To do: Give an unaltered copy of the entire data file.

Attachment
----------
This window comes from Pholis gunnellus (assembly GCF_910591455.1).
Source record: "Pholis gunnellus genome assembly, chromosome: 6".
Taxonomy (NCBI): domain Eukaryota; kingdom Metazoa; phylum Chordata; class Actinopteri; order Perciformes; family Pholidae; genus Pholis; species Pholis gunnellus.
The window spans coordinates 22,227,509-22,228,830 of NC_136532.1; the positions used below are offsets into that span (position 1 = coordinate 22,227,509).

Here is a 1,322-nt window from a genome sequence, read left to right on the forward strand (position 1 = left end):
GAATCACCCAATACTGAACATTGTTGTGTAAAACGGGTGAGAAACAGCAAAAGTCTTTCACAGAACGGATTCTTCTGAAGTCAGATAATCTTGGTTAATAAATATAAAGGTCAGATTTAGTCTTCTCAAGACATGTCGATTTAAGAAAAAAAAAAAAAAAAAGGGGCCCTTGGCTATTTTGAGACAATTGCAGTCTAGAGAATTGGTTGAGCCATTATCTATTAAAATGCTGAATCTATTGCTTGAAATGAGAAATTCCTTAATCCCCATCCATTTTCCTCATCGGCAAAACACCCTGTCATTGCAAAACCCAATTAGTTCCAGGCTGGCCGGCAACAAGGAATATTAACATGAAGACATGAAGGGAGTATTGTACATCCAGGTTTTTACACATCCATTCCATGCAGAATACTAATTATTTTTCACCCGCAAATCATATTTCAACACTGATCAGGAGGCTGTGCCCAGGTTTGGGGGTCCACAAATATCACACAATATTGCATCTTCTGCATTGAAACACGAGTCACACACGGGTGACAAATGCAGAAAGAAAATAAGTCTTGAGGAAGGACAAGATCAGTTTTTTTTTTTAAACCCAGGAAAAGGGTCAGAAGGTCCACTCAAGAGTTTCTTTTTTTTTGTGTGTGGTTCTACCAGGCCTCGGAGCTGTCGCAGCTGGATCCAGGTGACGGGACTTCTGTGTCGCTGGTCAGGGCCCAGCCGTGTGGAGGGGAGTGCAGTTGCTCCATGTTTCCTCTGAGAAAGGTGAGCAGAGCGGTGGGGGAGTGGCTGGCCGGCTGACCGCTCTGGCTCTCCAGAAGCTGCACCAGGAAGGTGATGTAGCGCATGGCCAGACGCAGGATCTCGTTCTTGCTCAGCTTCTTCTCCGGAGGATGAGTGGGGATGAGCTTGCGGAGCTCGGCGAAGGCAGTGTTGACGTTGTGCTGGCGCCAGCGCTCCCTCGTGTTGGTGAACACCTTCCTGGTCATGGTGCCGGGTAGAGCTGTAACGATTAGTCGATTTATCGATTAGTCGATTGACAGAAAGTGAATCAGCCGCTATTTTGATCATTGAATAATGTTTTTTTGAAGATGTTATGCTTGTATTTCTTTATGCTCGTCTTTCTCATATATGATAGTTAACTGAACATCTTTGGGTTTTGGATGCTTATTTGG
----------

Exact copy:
This window comes from Pholis gunnellus (assembly GCF_910591455.1).
Source record: "Pholis gunnellus genome assembly, chromosome: 6".
Taxonomy (NCBI): domain Eukaryota; kingdom Metazoa; phylum Chordata; class Actinopteri; order Perciformes; family Pholidae; genus Pholis; species Pholis gunnellus.
The window spans coordinates 22,227,509-22,228,830 of NC_136532.1; the positions used below are offsets into that span (position 1 = coordinate 22,227,509).

Here is a 1,322-nt window from a genome sequence, read left to right on the forward strand (position 1 = left end):
GAATCACCCAATACTGAACATTGTTGTGTAAAACGGGTGAGAAACAGCAAAAGTCTTTCACAGAACGGATTCTTCTGAAGTCAGATAATCTTGGTTAATAAATATAAAGGTCAGATTTAGTCTTCTCAAGACATGTCGATTTAAGAAAAAAAAAAAAAAAAAGGGGCCCTTGGCTATTTTGAGACAATTGCAGTCTAGAGAATTGGTTGAGCCATTATCTATTAAAATGCTGAATCTATTGCTTGAAATGAGAAATTCCTTAATCCCCATCCATTTTCCTCATCGGCAAAACACCCTGTCATTGCAAAACCCAATTAGTTCCAGGCTGGCCGGCAACAAGGAATATTAACATGAAGACATGAAGGGAGTATTGTACATCCAGGTTTTTACACATCCATTCCATGCAGAATACTAATTATTTTTCACCCGCAAATCATATTTCAACACTGATCAGGAGGCTGTGCCCAGGTTTGGGGGTCCACAAATATCACACAATATTGCATCTTCTGCATTGAAACACGAGTCACACACGGGTGACAAATGCAGAAAGAAAATAAGTCTTGAGGAAGGACAAGATCAGTTTTTTTTTTTAAACCCAGGAAAAGGGTCAGAAGGTCCACTCAAGAGTTTCTTTTTTTTTGTGTGTGGTTCTACCAGGCCTCGGAGCTGTCGCAGCTGGATCCAGGTGACGGGACTTCTGTGTCGCTGGTCAGGGCCCAGCCGTGTGGAGGGGAGTGCAGTTGCTCCATGTTTCCTCTGAGAAAGGTGAGCAGAGCGGTGGGGGAGTGGCTGGCCGGCTGACCGCTCTGGCTCTCCAGAAGCTGCACCAGGAAGGTGATGTAGCGCATGGCCAGACGCAGGATCTCGTTCTTGCTCAGCTTCTTCTCCGGAGGATGAGTGGGGATGAGCTTGCGGAGCTCGGCGAAGGCAGTGTTGACGTTGTGCTGGCGCCAGCGCTCCCTCGTGTTGGTGAACACCTTCCTGGTCATGGTGCCGGGTAGAGCTGTAACGATTAGTCGATTTATCGATTAGTCGATTGACAGAAAGTGAATCAGCCGCTATTTTGATCATTGAATAATGTTTTTTTGAAGATGTTATGCTTGTATTTCTTTATGCTCGTCTTTCTCATATATGATAGTTAACTGAACATCTTTGGGTTTTGGATGCTTATTTGG